MXJ Class Loading

This is a quick rundown of how the MXJ class loader works, and the implications for class variables (statics).

The first time an MXJ object is instantiated in Max/MSP, a JVM is launched to host the MXJ objects. All MXJ objects are loaded into this JVM by a class loader.

The class loaders is responsible for reading class files from disk and creating Class objects in the JVM, so that actual Java object instances can be created from the classes. Classes are cached: the first time a class is sought, it comes from disk, and on subsequent searches the previously loaded copy is used. Only one Class object will be loaded and used for each class, regardless of how many instances of that class are created. Hence, any class variable (static) will be unique.

MXJ implements automatic reloading of class files: if a class file is modified, then the class will be reloaded. This reloading check is done only when a new MXJ object is created in Max/MSP: it is not a background activity (as in, say, Tomcat).

The reloading is done by discarding the current class loader and building a new one. The existing cache of Class objects is discarded – but the already loaded Class objects, and object instances, are left in place.

The upshot of this behaviour is: when a class file is changed on disk, subsequent MXJ objects will be created with a new class loader (which will cache Class objects), and this class loader will be used for all new MXJ objects up until a new MXJ object has a class file on disk which is newer than the cached Class. At this point a ~~new~~ class loader will be created. And so on.

As a result, class variables behave slightly oddly. Class variables are shared only if they were loaded by the same class loader, and the creation of a new class loader will not impact existing MXJ objects.

Here is an MXJ example to illustrate this behaviour:

package net.loadbang.mxj.demo;

import com.cycling74.max.*;

/** A little test object to show the behaviour of the MXJ
    classloader. */

public class StaticTest extends MaxObject {
    private static int theCounter = 0;

    public StaticTest() {
        theCounter++;

	createInfoOutlet(false);
	declareTypedIO("A","I");		//	bang in, int out
    }

    public void bang() {
        outlet(0, theCounter);
    }
}

Create several MXJ instances over this class, and then bang them: they will all put out the same integer value (which should be the number of MXJ objects created). Each time a new MXJ object is created, every existing one will output the new total.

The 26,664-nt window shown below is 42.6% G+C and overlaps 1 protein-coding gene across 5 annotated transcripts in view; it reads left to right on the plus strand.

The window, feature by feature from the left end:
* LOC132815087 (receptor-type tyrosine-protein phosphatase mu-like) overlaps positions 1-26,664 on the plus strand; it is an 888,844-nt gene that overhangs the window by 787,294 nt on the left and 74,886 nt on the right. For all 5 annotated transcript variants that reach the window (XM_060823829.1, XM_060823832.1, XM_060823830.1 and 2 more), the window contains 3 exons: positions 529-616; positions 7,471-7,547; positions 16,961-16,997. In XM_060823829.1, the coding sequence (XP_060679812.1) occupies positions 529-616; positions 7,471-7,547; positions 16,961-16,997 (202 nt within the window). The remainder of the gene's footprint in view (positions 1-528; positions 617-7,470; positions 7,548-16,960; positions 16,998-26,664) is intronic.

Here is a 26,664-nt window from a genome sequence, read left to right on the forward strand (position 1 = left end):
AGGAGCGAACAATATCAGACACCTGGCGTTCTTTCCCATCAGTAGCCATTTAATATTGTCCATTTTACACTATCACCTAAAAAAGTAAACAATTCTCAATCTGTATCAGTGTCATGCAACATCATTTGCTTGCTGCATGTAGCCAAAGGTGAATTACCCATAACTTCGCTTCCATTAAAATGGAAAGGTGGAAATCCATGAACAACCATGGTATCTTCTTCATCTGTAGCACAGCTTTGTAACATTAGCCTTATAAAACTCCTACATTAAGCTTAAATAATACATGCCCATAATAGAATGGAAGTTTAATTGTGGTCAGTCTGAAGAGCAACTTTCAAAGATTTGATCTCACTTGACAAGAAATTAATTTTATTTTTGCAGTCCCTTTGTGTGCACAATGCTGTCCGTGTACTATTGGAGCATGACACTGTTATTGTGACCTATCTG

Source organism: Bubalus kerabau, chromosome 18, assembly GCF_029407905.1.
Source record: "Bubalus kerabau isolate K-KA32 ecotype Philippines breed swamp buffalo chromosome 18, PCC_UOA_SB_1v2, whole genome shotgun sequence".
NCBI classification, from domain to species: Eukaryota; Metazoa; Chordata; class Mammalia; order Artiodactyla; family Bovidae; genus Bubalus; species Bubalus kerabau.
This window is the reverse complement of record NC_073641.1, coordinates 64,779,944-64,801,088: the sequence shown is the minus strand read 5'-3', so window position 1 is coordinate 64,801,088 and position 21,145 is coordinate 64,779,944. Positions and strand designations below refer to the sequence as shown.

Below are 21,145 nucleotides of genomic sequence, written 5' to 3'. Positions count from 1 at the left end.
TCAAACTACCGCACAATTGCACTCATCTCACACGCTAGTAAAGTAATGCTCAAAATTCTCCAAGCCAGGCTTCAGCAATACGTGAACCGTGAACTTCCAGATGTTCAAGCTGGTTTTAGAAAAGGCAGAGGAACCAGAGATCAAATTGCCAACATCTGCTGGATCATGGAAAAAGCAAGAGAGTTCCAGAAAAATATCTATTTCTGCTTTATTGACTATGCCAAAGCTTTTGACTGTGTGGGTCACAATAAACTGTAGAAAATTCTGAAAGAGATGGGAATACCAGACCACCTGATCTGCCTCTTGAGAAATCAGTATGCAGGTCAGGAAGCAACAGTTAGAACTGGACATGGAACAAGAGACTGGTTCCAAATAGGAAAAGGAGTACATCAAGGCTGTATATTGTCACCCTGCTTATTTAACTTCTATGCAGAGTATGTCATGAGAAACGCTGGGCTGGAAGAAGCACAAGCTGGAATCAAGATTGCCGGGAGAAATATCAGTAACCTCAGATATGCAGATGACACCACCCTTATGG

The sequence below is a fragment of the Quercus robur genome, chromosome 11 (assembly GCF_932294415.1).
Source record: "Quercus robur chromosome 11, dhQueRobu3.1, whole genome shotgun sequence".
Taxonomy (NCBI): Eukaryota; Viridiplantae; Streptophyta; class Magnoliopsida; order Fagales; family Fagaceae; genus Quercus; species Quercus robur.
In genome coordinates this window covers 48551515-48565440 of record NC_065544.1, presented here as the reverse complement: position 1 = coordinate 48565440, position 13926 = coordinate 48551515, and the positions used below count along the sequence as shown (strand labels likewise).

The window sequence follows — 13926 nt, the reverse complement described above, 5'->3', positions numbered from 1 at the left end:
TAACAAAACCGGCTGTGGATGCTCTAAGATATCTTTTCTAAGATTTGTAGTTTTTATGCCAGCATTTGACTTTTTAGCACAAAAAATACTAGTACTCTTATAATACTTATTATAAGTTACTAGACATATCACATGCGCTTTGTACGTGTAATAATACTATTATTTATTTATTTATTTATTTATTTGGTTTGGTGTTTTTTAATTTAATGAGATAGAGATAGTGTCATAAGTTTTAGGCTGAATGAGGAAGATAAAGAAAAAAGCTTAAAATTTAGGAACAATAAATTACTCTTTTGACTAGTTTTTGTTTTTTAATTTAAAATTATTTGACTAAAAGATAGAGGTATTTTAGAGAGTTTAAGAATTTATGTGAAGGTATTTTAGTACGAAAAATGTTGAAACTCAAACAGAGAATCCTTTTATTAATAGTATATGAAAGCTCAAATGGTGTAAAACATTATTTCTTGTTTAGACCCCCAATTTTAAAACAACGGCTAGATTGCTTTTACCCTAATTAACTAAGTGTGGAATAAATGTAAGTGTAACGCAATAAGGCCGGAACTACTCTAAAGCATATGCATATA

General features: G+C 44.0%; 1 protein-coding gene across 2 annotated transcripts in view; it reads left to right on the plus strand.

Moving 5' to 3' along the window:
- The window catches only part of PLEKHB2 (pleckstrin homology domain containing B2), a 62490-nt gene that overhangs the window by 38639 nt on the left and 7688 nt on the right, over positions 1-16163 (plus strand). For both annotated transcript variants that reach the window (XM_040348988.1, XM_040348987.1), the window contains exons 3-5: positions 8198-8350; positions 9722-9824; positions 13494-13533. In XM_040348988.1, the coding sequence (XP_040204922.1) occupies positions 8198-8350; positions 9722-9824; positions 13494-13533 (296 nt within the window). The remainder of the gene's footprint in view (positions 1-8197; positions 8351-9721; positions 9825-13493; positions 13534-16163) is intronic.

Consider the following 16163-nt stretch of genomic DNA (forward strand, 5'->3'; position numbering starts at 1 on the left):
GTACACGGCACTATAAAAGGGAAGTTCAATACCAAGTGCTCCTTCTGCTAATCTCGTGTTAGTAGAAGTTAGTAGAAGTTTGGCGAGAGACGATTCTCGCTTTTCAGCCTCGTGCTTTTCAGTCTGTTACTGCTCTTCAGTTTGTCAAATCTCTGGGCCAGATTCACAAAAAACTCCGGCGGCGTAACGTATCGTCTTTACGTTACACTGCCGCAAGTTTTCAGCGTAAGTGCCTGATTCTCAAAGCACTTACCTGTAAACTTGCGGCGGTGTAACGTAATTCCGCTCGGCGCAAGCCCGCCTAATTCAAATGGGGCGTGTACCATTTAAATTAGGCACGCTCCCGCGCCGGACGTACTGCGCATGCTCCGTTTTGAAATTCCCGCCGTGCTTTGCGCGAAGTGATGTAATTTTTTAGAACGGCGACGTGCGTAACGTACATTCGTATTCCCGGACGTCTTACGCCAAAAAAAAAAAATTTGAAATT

Now update the class file (by forcing a recompilation) and create some new MXJ objects. These new objects will collectively start counting again from zero. If an existing MJX object is edited, it will join the new group. The old MXJ objects will still share the old total, but no new objects can be added to this group. In effect, there are now two distinct classes called StaticTest, both with instances in Max/MSP, both running, but unable to share data or communicate in the Java heap.

It goes without saying that a new class loader loses the link to ~~all~~ existing classes. Here’s a modified version of StaticTest which uses a second class to hold the state:

package net.loadbang.mxj.demo;

import com.cycling74.max.*;

/** A little test object to show the behaviour of the MXJ
    classloader. */

public class StaticTest extends MaxObject {
    private int itsCount;

    public StaticTest() {
        Counter.bump();

	createInfoOutlet(false);
	declareTypedIO("A","I");		//	bang in, int out
    }

    public void bang() {
        outlet(0, Counter.value());
    }
}

When the class file for StaticTest is modified, new MXJ objects start counting afresh. There was no change to the Counter class maintaining the state, but the new class loader brings in a new Class instance for Counter.

(As an aside, updating the class file for Counter has no effect; MXJ is presumably just examining class files for the objects actually instantiated directly by MXJ.)

MXJ Class Loading

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